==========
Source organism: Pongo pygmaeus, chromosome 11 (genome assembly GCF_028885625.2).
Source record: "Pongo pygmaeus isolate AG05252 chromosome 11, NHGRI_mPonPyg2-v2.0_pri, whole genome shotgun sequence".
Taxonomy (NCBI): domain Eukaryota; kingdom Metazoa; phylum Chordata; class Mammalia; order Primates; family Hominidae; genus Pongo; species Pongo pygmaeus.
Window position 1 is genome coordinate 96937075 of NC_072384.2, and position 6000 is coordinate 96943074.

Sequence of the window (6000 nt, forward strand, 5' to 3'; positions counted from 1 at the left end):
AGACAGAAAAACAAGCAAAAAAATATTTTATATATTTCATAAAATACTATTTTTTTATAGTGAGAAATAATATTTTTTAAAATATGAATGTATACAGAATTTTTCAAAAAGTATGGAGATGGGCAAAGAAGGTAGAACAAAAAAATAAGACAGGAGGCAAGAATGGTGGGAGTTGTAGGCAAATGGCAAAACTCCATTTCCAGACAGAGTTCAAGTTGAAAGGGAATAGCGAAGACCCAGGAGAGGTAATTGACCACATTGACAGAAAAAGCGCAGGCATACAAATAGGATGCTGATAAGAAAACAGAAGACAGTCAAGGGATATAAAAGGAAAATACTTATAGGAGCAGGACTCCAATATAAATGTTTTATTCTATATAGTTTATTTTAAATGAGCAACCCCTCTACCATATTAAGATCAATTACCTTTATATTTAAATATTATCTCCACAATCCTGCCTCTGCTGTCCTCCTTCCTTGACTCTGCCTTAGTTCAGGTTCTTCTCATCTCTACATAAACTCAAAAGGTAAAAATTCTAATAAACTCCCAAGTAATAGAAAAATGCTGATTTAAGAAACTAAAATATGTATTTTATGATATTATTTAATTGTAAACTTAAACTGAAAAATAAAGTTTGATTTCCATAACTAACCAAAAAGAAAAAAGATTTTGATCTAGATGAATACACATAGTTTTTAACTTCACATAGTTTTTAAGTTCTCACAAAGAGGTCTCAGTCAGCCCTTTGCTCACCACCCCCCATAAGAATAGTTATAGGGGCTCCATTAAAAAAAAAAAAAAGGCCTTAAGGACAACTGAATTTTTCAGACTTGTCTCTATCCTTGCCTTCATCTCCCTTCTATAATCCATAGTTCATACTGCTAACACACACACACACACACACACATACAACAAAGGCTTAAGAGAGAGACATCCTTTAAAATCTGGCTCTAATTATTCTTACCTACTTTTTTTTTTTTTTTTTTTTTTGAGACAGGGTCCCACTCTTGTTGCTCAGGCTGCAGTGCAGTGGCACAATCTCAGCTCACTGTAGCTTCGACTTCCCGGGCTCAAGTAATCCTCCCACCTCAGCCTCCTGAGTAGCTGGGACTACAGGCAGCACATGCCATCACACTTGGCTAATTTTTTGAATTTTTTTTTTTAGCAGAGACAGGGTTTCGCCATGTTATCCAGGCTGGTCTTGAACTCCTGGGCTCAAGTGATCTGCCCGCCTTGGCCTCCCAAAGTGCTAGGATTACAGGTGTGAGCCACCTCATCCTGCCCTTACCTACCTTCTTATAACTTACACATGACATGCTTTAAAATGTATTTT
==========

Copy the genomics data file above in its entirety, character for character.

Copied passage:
Source organism: Pongo pygmaeus, chromosome 11 (genome assembly GCF_028885625.2).
Source record: "Pongo pygmaeus isolate AG05252 chromosome 11, NHGRI_mPonPyg2-v2.0_pri, whole genome shotgun sequence".
Taxonomy (NCBI): domain Eukaryota; kingdom Metazoa; phylum Chordata; class Mammalia; order Primates; family Hominidae; genus Pongo; species Pongo pygmaeus.
Window position 1 is genome coordinate 96937075 of NC_072384.2, and position 6000 is coordinate 96943074.

Sequence of the window (6000 nt, forward strand, 5' to 3'; positions counted from 1 at the left end):
AGACAGAAAAACAAGCAAAAAAATATTTTATATATTTCATAAAATACTATTTTTTTATAGTGAGAAATAATATTTTTTAAAATATGAATGTATACAGAATTTTTCAAAAAGTATGGAGATGGGCAAAGAAGGTAGAACAAAAAAATAAGACAGGAGGCAAGAATGGTGGGAGTTGTAGGCAAATGGCAAAACTCCATTTCCAGACAGAGTTCAAGTTGAAAGGGAATAGCGAAGACCCAGGAGAGGTAATTGACCACATTGACAGAAAAAGCGCAGGCATACAAATAGGATGCTGATAAGAAAACAGAAGACAGTCAAGGGATATAAAAGGAAAATACTTATAGGAGCAGGACTCCAATATAAATGTTTTATTCTATATAGTTTATTTTAAATGAGCAACCCCTCTACCATATTAAGATCAATTACCTTTATATTTAAATATTATCTCCACAATCCTGCCTCTGCTGTCCTCCTTCCTTGACTCTGCCTTAGTTCAGGTTCTTCTCATCTCTACATAAACTCAAAAGGTAAAAATTCTAATAAACTCCCAAGTAATAGAAAAATGCTGATTTAAGAAACTAAAATATGTATTTTATGATATTATTTAATTGTAAACTTAAACTGAAAAATAAAGTTTGATTTCCATAACTAACCAAAAAGAAAAAAGATTTTGATCTAGATGAATACACATAGTTTTTAACTTCACATAGTTTTTAAGTTCTCACAAAGAGGTCTCAGTCAGCCCTTTGCTCACCACCCCCCATAAGAATAGTTATAGGGGCTCCATTAAAAAAAAAAAAAAGGCCTTAAGGACAACTGAATTTTTCAGACTTGTCTCTATCCTTGCCTTCATCTCCCTTCTATAATCCATAGTTCATACTGCTAACACACACACACACACACACACATACAACAAAGGCTTAAGAGAGAGACATCCTTTAAAATCTGGCTCTAATTATTCTTACCTACTTTTTTTTTTTTTTTTTTTTTTGAGACAGGGTCCCACTCTTGTTGCTCAGGCTGCAGTGCAGTGGCACAATCTCAGCTCACTGTAGCTTCGACTTCCCGGGCTCAAGTAATCCTCCCACCTCAGCCTCCTGAGTAGCTGGGACTACAGGCAGCACATGCCATCACACTTGGCTAATTTTTTGAATTTTTTTTTTTAGCAGAGACAGGGTTTCGCCATGTTATCCAGGCTGGTCTTGAACTCCTGGGCTCAAGTGATCTGCCCGCCTTGGCCTCCCAAAGTGCTAGGATTACAGGTGTGAGCCACCTCATCCTGCCCTTACCTACCTTCTTATAACTTACACATGACATGCTTTAAAATGTATTTT